Forrester is excited to be partnering with the Forum team on the 2008 survey, developing some new avenues of investigation, and sustaining the existing data elements, which document team size, reporting relationships, management styles, and more. We’ll be joining in the 2009 conference, delivering a keynote address that will include data from the survey as well as other ongoing Forrester research. Since our discussions of this important corporate function with our clients began following the 2008 event, we’ve had a steady stream of inquiries and discussions with them that will provide us with additional ideas to share. And our ongoing research onto the effective uses of social computing supplements and extends this work. We look forward to networking with the pioneers and the new arrivals alike – we hope to see you there!"

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re: Customer Reference Programs: Going Social?

LauraI really think you are on to something with this angle!I used to think about more from the community angle - such as - why start a community from scratch when you can jump start them with your customer reference programBut looking at it just from the customer reference program and how that can benefit the company is a much stronger angleI cant wait to hear how the research bears outalso I would be happy to participate in the research but the link wasnt active on your blogshoot me an email ...p

re: Customer Reference Programs: Going Social?

Laura, great post (email me the link to the survey and I will participate, seems there is no hot link within your post).My firm is working hard on leveraging peer-to-peer consulting between our customers (and prospects) as a mechanism to create value for our market, generate new leads and inspire customer references.We have not formalized a CR process and probably should.In my present and past life I have seen first hand the power of peer-to-peer consulting via community, and the dividends it pays for the vendor (aka organizer of the community).See my recent posts: in touch!- EG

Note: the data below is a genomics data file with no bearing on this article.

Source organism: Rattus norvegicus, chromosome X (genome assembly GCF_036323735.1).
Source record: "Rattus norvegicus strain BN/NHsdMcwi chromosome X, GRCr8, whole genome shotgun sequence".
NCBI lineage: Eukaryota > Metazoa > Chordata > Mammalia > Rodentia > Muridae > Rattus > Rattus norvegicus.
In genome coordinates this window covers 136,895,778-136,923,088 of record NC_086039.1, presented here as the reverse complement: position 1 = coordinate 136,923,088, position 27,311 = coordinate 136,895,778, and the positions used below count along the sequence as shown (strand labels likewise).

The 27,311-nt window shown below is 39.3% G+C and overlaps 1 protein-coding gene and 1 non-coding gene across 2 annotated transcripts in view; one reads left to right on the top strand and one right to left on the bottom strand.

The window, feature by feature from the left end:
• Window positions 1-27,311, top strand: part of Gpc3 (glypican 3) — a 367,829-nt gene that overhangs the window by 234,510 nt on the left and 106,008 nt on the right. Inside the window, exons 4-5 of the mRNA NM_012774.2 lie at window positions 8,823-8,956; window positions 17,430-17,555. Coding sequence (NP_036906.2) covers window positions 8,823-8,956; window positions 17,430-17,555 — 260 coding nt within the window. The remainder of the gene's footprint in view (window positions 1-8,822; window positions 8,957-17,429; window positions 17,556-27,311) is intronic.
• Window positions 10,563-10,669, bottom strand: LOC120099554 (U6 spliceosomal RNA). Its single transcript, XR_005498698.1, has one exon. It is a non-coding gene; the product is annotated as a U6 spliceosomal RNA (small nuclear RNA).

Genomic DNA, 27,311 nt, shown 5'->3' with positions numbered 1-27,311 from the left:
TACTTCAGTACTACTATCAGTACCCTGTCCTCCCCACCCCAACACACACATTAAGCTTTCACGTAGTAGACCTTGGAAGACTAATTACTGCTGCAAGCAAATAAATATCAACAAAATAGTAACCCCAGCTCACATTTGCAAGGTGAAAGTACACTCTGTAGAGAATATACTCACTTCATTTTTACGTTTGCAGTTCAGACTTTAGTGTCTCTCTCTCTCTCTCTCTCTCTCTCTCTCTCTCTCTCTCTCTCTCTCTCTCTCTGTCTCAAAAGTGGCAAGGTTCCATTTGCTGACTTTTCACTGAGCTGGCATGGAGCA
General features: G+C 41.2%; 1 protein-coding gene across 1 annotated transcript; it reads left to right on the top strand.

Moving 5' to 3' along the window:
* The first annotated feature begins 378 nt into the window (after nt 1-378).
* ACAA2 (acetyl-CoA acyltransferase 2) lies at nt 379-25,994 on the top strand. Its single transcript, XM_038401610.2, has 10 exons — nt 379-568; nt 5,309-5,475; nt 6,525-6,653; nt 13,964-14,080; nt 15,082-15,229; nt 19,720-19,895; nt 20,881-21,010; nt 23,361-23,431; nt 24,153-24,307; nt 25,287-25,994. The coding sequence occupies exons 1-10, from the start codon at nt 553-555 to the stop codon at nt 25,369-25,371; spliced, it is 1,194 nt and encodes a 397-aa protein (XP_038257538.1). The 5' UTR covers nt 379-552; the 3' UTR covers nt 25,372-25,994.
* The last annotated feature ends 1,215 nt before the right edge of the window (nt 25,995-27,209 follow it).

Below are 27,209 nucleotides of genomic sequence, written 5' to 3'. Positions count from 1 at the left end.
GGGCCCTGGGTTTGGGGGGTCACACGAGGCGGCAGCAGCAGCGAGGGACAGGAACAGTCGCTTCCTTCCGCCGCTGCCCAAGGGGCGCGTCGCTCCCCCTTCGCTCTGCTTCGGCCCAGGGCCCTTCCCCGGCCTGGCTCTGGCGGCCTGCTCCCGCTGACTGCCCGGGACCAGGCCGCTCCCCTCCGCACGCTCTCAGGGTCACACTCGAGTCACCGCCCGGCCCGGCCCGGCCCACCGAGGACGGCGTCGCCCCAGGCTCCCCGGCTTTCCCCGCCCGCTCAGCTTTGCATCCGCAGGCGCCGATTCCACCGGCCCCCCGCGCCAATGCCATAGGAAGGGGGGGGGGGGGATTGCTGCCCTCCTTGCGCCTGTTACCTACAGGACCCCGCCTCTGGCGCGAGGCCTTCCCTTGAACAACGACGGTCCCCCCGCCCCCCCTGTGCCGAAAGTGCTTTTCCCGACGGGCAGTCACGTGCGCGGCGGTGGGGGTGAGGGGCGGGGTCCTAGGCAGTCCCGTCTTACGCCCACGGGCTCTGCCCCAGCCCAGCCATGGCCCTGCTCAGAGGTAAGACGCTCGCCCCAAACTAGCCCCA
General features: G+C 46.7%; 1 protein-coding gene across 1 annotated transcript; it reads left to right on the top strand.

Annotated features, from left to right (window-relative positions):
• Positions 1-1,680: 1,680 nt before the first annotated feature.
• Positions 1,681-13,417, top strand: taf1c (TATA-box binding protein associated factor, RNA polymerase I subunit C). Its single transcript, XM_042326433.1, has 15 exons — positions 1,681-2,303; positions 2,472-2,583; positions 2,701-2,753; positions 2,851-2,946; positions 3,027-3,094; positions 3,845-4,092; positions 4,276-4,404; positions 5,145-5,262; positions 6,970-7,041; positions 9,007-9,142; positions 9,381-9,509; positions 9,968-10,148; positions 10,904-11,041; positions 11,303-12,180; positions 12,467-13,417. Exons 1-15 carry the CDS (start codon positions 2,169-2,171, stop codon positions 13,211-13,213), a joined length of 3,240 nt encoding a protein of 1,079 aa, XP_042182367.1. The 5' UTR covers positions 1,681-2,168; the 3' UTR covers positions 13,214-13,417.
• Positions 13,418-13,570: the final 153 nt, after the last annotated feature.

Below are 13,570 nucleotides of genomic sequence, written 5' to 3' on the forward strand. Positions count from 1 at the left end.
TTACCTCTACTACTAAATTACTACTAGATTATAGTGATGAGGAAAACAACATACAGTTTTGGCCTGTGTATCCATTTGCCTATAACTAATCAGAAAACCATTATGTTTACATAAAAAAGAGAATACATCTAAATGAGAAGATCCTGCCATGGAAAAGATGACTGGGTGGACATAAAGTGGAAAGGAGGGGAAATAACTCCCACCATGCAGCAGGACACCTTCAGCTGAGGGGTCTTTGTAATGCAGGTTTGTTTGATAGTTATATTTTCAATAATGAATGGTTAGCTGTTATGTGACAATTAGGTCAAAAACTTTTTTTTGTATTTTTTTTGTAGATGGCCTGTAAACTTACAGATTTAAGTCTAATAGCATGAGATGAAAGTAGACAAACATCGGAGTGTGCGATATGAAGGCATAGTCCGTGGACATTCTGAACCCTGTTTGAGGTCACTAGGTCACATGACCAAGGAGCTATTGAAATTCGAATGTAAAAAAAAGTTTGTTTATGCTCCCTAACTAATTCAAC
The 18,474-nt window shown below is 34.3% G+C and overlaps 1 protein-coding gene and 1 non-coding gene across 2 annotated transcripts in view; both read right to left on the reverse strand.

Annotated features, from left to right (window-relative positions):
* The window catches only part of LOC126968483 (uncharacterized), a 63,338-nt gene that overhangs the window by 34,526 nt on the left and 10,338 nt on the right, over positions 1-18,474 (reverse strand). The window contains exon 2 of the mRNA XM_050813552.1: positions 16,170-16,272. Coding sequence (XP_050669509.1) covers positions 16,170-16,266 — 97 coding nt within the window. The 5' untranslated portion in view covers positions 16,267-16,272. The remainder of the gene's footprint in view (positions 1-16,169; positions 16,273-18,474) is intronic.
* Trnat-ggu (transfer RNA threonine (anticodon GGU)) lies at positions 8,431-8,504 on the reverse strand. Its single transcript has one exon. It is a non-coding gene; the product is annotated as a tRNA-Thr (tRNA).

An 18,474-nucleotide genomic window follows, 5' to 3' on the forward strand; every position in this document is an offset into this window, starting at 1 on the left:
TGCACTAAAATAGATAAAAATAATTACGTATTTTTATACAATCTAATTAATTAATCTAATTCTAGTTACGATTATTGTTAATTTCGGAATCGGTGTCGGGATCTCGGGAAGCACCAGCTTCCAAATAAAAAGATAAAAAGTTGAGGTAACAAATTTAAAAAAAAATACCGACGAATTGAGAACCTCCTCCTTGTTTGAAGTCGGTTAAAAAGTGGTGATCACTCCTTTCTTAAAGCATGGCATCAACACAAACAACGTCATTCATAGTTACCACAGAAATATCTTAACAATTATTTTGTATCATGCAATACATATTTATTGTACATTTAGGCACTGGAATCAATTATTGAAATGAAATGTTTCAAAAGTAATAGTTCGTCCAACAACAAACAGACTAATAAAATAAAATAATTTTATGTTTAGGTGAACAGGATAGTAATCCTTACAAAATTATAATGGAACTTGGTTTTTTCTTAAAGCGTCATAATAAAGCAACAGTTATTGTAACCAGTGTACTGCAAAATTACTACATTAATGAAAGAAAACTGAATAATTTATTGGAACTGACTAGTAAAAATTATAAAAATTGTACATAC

re: Customer Reference Programs: Going Social?

Paul and Eric -- my apologies for the bum link. I updated it and this one should work. Let me know if you run into problems.You both bring up separate points that I think will prove worth exploring in the research. Participating as a reference becomes more valuable to the reference-giver when they can connect with a community of other customers and share war stories and insights.I also think that customer communities in B2B will be more episodic. Business people are too busy to join a pile of communities and hang out. But they will invest when community participation is well-defined and time bounded.Looking forward to seeing where this goes.

re: Customer Reference Programs: Going Social?

Hi Laura - Great topic that impacts just about every busines! I wanted to participate in the survey, but see that it's already closed. Is this the case (only one day after your initial blog post#. If not, please send me the correct link via email or Twitter #@petergorman).Looking forward to seeing the reults of your research on this topic!Thanks,Peter

re: Customer Reference Programs: Going Social?

Totally agree on customer references and going back to existing customers.We’re finding that farming our installed base (existing customers) is working much better than new customer acquisition right now, because most customers are hyper-risk-averse right now.They fear doing anything that’s the least bit risky (more so than usual), so concentrating on existing customers, where you have built up trust and a good relationship is paying off big.Another thing that helps is finding ways to give more value - either through a simple discount or by offering some extra (that’s of real value) to customers. Right now, people want and expect to get a good deal, so give it to them and many more of them will let loose of their hard-earned dollars that way.